It will keep expanding as long as it must, in order to maintain the viability of mining, in the face of the ever increasing energy cost of mining each Bitcoin.
As things were, using conventional “Zero-sum” power infrastructure, there was no way of getting around the situation of an unprofitable token price, where the cost of energy outweighed the token price. Mining simply had to stop, when the token price dropped below that which it cost to produce more.
But from now, and for the future, the token price will become meaningless in terms of the amount of energy needed to produce it, because that energy is free, after the infrastructure has been built to supply it.
Now, the Bitcoin price will continue to rise, limited only by the rate of solar infrastructure implementation.
The amount of wealth transferred to Bitcoin will continue to increase accordingly.
That will result in a net transfer of wealth, from our conventional fiat money systems, to Bitcoin.
It is impossible to predict the actual final value of Bitcoin in terms of any other (Fiat) currency, as at some point, the proportion of wealth transferred to Bitcoin will render all fiat currencies meaningless.
They will be decommissioned sooner or later, leaving only deterministic commodities like gold, Bitcoin, and other distributed ledger currencies standing alone, to be traded with one another.
When the hard limit of 21 million Bitcoins is reached, all Bitcoin mining will stop.
With only 15% left to mine, this will be reached in only a few years.
In that time, there is no telling what the price will rise to. The more, the better, as this will serve to increase the amount of solar infrastructure implemented.
Then, that solar power infrastructure developed at profit, to power the mining activities on the Bitcoin network, will become available to contribute to, if not completely replace our world’s electricity grids.
By that time, the capacity of that solar power infrastructure will be that of many, many cities. If it is not immediately enough to power the world, it will not require much further expansion, using already available free power, to make it so.
Because the financial outlay of implementing that infrastructure will largely already have been made, effectively, humanity will be almost instantly switched into an infinite free, clean electrical power source.
Energy equates to wealth.
As power is applied in the production of anything, including further solar generation infrastructure, material wealth accrues.
In the case of energy which is completely free, and unlimited, with most individuals being then empowered to create their own localised external supplies of it, one way or another, it will become pointless to try to profit from it, as no matter how much profit any party can make, all people will ultimately have infinite wealth from it in any case.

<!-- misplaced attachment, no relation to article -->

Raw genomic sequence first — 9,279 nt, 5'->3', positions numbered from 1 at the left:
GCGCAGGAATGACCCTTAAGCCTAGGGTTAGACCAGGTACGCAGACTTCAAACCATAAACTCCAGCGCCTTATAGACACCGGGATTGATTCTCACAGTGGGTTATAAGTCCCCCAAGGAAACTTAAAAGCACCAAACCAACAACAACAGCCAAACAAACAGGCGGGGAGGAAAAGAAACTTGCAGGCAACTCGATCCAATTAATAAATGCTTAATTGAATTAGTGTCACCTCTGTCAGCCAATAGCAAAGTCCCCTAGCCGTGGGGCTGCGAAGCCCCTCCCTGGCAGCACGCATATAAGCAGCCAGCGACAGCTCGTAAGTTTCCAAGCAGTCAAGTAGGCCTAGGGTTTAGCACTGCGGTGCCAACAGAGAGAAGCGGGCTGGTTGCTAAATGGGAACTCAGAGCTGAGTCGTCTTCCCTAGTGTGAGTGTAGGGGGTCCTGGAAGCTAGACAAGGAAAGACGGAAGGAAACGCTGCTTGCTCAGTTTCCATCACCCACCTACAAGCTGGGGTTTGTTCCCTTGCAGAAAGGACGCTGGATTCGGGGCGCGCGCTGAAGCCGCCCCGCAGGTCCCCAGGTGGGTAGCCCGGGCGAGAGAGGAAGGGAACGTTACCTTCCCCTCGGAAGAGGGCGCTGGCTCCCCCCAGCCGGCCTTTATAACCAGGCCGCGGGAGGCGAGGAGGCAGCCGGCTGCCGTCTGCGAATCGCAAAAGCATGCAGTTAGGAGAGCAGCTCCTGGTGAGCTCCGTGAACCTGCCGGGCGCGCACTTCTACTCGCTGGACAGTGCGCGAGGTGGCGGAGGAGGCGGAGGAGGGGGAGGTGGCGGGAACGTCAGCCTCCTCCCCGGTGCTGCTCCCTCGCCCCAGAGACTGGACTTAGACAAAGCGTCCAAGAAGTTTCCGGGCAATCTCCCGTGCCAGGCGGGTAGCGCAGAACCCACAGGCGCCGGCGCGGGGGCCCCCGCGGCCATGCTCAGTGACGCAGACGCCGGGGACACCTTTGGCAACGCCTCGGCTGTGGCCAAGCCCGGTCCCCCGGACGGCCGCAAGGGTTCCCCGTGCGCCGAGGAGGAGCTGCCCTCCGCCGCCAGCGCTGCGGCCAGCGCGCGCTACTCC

It will become pointless to hoard savings of any kind as all people will have security of wealth and welfare, regardless of savings. Savings will become seen as something distasteful, against the greater good.
The cost of creating anything will come down to materials alone, which will be bought and sold using crypto-currencies, including Bitcoin.
Implementation of solar powered hydrogen production facilities and the building of new hydrogen distribution infrastructure, and the conversion of oil distribution infrastructure where not already well underway or even completed, will rapidly follow, enabling near-free, alternative green fuel for all existing internal combustion engine driven transports and plants, where those cannot be practically replaced by all-electric propulsion drives.
That will then propagate on to all manner of free services, and for all people.
The cost of any endeavour will come down to the cost of the raw materials needed for implementation alone, and the cost of the food we eat whilst doing it.
People will no longer need to work. They will work at whatever they get pleasure from doing, and they will be rewarded for that alone.
People will no longer need to save.
People will no longer need to go to war, or have war inflicted upon them.
Scarcity will come to have a very specialised meaning, referring only to some examples of food, or rare construction materials.
People will no longer invest financially, they will invest their hearts and souls, in the projects they believe in.
With competition between people eliminated, global scale development projects will appear, such as required for interplanetary spacecraft and fusion power units needed to power them in the absence of our sun.
The future is bright.
The future is the sun.
After all of those things have happened, we will regularly celebrate, with ceremonies akin to the religious celebration of Biblical miracles, that it was all made possible, in fact forced, using a martial-arts-like technique of directing the awful power that profit-making once was, against itself, with devastating precision, with the instrument that is Bitcoin.
We will celebrate Satoshi Nakamoto, a name inspiring in us visions of martial arts, and the rising sun, as a true saint.
The author has no existing holdings of Bitcoin (nor any other tokens), prior to this story, but could certainly do with some. Difficult times for now, another story. If you liked this story, think about contributing. All appreciated.
Bitcoin Address: 33bABw45itMeRuitUq6AdMBMXsDL5tCAf7